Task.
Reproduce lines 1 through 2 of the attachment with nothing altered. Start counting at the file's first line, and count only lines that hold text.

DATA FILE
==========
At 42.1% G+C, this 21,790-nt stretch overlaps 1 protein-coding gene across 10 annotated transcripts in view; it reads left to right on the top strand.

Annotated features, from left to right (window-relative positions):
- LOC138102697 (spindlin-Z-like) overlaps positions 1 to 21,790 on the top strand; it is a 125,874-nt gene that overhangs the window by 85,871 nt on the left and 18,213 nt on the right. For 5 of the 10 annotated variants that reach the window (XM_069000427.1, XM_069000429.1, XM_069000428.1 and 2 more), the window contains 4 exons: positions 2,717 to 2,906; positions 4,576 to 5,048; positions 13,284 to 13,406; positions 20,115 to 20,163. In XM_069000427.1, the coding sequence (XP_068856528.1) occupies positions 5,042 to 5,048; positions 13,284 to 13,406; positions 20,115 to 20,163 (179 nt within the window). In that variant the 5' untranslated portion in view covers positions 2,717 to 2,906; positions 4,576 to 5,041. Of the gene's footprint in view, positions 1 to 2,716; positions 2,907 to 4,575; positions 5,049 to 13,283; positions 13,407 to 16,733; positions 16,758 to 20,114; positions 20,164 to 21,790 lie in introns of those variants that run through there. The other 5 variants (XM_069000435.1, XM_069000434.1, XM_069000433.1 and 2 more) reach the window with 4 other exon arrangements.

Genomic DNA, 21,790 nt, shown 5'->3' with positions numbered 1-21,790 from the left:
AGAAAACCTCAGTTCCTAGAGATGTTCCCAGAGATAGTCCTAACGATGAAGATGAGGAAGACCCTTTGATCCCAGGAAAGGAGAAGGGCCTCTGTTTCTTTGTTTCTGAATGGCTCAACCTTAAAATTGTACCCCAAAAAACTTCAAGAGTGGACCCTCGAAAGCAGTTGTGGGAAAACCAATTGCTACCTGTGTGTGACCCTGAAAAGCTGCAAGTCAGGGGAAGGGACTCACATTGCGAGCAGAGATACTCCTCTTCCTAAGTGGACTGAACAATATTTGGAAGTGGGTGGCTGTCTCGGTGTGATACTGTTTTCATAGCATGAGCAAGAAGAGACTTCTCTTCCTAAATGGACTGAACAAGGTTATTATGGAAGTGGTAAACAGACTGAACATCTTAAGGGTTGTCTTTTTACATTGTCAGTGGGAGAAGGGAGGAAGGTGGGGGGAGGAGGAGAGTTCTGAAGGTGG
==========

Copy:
At 42.1% G+C, this 21,790-nt stretch overlaps 1 protein-coding gene across 10 annotated transcripts in view; it reads left to right on the top strand.

Annotated features, from left to right (window-relative positions):